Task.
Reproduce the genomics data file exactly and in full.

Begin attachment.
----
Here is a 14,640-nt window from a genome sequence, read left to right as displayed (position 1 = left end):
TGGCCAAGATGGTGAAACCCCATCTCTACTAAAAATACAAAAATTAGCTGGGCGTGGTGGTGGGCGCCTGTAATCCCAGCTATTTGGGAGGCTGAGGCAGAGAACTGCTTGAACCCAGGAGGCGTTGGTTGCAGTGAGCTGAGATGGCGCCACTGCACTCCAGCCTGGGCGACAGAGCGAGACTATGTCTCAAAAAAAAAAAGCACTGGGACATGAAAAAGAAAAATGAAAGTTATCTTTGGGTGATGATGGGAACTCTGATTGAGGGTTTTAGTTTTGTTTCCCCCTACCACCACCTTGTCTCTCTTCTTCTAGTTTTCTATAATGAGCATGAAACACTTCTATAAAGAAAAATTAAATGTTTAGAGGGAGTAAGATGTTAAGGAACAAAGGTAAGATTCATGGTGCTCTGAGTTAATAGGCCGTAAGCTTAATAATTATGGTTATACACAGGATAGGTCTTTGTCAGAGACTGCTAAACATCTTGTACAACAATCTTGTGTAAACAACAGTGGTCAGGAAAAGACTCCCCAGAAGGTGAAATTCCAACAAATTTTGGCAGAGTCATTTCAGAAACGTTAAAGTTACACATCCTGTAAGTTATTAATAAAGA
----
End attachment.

Here is a 14,640-nt window from a genome sequence, read left to right as displayed (position 1 = left end):
TGGCCAAGATGGTGAAACCCCATCTCTACTAAAAATACAAAAATTAGCTGGGCGTGGTGGTGGGCGCCTGTAATCCCAGCTATTTGGGAGGCTGAGGCAGAGAACTGCTTGAACCCAGGAGGCGTTGGTTGCAGTGAGCTGAGATGGCGCCACTGCACTCCAGCCTGGGCGACAGAGCGAGACTATGTCTCAAAAAAAAAAAGCACTGGGACATGAAAAAGAAAAATGAAAGTTATCTTTGGGTGATGATGGGAACTCTGATTGAGGGTTTTAGTTTTGTTTCCCCCTACCACCACCTTGTCTCTCTTCTTCTAGTTTTCTATAATGAGCATGAAACACTTCTATAAAGAAAAATTAAATGTTTAGAGGGAGTAAGATGTTAAGGAACAAAGGTAAGATTCATGGTGCTCTGAGTTAATAGGCCGTAAGCTTAATAATTATGGTTATACACAGGATAGGTCTTTGTCAGAGACTGCTAAACATCTTGTACAACAATCTTGTGTAAACAACAGTGGTCAGGAAAAGACTCCCCAGAAGGTGAAATTCCAACAAATTTTGGCAGAGTCATTTCAGAAACGTTAAAGTTACACATCCTGTAAGTTATTAATAAAGA